You can find the result at www.igrc.net. It is hosted on BIPAC's servers and works just like a real company's P2 site. Contact might begin with an e-mail from me telling you that an important election or congressional vote is coming up and suggesting you visit the Web site for more information. (The "View Archived Messages" link shows generic examples of the e-mails that employees might expect to receive.)

Once you land on the site, you can click on "Top Issues" to learn the company's position on trade, taxes, health care, and litigation reform. (I took standard pro-business positions.) Click on "About Your Elected Officials," enter your ZIP code, and up comes a list of your elected officials, including the records of your House and Senate representatives on key votes, complete with pretty green check marks and ugly red Xs.

Do those Xs make you see red? Want to do something about it? A click on "Take Action" lets you e-mail your senators or House member about litigation reform or the estate tax. You can send my pre-written letter—"Tell Your Senators to Repeal the Death Tax Permanently!"—or write your own. (Try it. No actual letter will be sent, and any personal information you enter will not be retained or harvested.)

Most important, clicking on "Register & Vote," and then entering your ZIP code (again, try it), takes you straight to links where you can download the paperwork you need—no matter where you live—for voter registration, early or absentee voting, and an overseas ballot. BIPAC says its sites provided almost 1.7 million voter forms in 2004.

Except when employees voluntarily fill out forms to generate mail or sign up for issue alerts, P2 sites do not collect or track personal information, for fear of scaring away users. They do, however, allow for the kinds of precise metrics that direct-mailers can only dream about. "In the old days," says Van Dongen, "you pushed this information out to folks via the mails. You never had any way of knowing what it did or did not accomplish. With Internet distribution, you can measure visitors, you can measure page views, you can measure downloads, so that you get a much clearer picture of activity."

With big companies rapidly signing up, Van Dongen says, "you've got phenomenal numbers in terms of size of workforces." A 2004 online survey by BIPAC found 24 percent of employees saying that information they received from their employer made them more likely to vote in the election. If, in 2006, BIPAC were to reach 30 million employees and motivate an additional 10 percent of those to vote for pro-business candidates, it would bring 3 million votes to the table.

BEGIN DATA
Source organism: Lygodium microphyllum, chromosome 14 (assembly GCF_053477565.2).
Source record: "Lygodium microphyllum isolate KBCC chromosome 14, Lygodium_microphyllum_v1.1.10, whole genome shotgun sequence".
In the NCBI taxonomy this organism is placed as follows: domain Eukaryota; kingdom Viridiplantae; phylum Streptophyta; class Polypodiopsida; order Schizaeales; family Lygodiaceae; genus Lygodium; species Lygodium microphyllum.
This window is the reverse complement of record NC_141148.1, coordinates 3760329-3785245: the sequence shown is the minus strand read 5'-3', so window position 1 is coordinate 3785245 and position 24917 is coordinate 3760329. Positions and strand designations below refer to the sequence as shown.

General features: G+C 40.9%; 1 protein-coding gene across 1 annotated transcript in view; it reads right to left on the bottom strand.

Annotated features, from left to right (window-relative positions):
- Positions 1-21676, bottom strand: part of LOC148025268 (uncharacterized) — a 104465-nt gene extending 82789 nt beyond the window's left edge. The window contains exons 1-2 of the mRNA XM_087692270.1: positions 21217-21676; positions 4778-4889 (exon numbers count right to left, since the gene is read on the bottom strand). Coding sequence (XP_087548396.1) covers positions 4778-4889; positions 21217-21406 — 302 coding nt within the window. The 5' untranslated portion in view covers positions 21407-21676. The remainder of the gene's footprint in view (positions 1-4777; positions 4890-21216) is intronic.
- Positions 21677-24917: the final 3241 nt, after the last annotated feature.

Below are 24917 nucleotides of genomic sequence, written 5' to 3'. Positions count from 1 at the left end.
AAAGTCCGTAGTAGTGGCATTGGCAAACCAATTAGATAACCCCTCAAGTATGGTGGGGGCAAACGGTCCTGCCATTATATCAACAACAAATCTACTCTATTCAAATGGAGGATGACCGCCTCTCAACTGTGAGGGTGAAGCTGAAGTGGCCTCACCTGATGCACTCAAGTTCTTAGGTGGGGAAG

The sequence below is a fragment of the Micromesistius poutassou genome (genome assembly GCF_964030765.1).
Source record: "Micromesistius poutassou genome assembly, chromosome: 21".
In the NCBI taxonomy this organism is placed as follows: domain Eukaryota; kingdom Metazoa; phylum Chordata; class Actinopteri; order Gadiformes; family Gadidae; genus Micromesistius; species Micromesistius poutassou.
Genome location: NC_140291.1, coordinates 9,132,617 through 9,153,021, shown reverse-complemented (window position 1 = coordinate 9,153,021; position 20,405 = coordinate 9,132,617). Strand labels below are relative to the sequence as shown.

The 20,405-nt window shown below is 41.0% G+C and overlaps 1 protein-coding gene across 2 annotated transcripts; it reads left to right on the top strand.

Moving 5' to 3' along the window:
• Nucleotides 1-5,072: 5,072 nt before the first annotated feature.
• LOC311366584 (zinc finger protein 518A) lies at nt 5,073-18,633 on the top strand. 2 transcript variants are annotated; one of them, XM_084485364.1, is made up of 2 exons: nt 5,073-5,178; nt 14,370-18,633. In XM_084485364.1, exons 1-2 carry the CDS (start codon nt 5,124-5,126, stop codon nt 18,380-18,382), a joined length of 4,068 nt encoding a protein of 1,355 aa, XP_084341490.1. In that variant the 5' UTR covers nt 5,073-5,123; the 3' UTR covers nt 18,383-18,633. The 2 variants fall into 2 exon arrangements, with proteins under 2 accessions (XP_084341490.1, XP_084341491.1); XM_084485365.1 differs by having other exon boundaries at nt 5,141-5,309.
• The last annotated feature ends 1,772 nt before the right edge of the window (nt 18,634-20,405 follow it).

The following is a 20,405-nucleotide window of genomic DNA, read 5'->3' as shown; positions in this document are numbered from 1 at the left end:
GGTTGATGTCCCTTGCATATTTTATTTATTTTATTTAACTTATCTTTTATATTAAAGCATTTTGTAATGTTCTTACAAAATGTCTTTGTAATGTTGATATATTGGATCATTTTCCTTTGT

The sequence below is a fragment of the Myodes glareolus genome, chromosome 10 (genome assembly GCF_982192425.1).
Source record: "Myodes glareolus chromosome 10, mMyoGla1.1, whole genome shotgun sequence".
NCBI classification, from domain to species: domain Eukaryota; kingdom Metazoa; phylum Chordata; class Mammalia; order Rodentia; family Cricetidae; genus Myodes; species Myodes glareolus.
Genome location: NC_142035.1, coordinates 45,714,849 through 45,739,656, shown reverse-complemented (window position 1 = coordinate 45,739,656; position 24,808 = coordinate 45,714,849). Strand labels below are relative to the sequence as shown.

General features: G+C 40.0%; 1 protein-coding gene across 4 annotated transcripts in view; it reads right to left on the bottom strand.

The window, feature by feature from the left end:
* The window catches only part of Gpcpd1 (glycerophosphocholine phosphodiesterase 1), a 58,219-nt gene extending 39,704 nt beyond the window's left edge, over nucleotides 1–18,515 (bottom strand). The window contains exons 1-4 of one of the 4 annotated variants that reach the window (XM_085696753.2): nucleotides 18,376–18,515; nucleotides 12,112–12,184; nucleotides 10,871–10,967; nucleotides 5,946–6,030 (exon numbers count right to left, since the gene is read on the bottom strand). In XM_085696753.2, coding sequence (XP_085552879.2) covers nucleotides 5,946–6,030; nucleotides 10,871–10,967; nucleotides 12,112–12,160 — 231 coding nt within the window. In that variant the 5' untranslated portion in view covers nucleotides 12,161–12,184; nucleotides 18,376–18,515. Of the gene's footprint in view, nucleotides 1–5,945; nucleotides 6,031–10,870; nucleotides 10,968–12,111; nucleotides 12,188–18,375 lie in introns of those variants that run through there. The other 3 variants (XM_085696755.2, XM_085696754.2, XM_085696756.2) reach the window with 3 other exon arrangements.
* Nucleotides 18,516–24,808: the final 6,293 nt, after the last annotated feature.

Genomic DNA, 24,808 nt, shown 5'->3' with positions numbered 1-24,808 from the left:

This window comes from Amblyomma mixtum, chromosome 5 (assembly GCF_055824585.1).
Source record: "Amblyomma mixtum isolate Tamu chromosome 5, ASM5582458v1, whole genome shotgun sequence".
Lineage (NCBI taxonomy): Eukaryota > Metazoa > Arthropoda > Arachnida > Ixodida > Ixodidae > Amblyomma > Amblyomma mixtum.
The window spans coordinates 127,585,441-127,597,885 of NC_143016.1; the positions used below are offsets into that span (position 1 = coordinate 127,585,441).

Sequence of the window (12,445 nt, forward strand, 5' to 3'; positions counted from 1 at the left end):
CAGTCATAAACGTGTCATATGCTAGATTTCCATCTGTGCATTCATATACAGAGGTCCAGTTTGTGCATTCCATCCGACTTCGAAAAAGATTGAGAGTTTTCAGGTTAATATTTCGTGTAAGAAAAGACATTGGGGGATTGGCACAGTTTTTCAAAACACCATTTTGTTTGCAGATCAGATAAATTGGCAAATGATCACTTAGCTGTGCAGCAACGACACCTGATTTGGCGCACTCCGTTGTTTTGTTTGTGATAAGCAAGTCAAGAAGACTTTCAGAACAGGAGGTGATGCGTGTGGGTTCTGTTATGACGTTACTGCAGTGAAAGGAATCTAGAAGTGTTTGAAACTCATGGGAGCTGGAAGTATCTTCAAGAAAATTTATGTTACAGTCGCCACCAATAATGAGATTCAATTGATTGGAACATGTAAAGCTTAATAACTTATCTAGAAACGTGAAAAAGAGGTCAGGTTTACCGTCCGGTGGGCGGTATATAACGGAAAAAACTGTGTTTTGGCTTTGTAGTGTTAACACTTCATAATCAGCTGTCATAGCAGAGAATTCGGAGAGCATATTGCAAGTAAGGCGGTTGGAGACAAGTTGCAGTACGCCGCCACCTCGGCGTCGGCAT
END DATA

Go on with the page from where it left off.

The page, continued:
Casey says that the program's goal is not just to make business the equal of labor in the voter-mobilization game, but to change business's whole approach to politics. "Rather than the last dollar going to grassroots," Casey says, "the first dollar needs to go to grassroots." Think of the Prosperity Project, if you will, as the Wal-Mart of business lobbying. Formerly a political wholesaler, business is going retail.

Michael Barone, the co-author of National Journal's Almanac of American Politics, has noted that 2004 was a contest between the top-down politics of the Industrial Age and the horizontal politics of the Information Age. The Democrats relied on hired operatives, dispatched from party war rooms, to do get-out-the-vote work, whereas the Republicans relied on peer-to-peer networks of local volunteers recruited by e-mail. In 2004, the industrial model did well, but the network model did better.

BIPAC leaves little doubt about which side of the argument it is betting on. It aims to create, Casey says, a new infrastructure for politics. In five or 10 years, workers may feel just as accustomed to visiting company Web sites for legislative scorecards and voter-registration forms as they now feel going to the grocery store to make a bank withdrawal at an ATM.

The Internet has been overhyped before. Often. Perhaps BIPAC, which calls P2 "a revolution ... in how business does politics," is overhyping the Internet again. Still, here is something to think about: BIPAC's 2004 Web effort, with its 900 or more participating companies, reached something like 20 million employees and delivered something like 40 million messages, all at a cost of $6 million. That was 1 percent of TV spending in the presidential race. Political pocket change.

Oh, and don't forget to e-mail your senator about the estate tax. Just click on "Take Action."

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Jonathan Rauch is a contributing editor of The Atlantic and National Journal and a senior fellow at the Brookings Institution.